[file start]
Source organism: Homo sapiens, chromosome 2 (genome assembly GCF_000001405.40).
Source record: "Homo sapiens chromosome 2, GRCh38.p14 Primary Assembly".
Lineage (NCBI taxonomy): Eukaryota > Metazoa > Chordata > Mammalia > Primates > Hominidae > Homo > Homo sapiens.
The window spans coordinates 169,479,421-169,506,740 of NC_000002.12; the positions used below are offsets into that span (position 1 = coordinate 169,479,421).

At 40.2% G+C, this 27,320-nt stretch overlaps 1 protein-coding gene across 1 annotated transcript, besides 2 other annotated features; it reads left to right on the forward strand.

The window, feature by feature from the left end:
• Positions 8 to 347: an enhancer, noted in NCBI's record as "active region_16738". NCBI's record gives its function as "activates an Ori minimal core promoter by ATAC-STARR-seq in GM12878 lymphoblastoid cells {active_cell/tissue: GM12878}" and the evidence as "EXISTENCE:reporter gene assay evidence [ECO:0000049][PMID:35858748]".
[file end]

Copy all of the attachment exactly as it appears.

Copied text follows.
Source organism: Homo sapiens, chromosome 2 (genome assembly GCF_000001405.40).
Source record: "Homo sapiens chromosome 2, GRCh38.p14 Primary Assembly".
Lineage (NCBI taxonomy): Eukaryota > Metazoa > Chordata > Mammalia > Primates > Hominidae > Homo > Homo sapiens.
The window spans coordinates 169,479,421-169,506,740 of NC_000002.12; the positions used below are offsets into that span (position 1 = coordinate 169,479,421).

At 40.2% G+C, this 27,320-nt stretch overlaps 1 protein-coding gene across 1 annotated transcript, besides 2 other annotated features; it reads left to right on the forward strand.

The window, feature by feature from the left end:
• Positions 8 to 347: an enhancer, noted in NCBI's record as "active region_16738". NCBI's record gives its function as "activates an Ori minimal core promoter by ATAC-STARR-seq in GM12878 lymphoblastoid cells {active_cell/tissue: GM12878}" and the evidence as "EXISTENCE:reporter gene assay evidence [ECO:0000049][PMID:35858748]".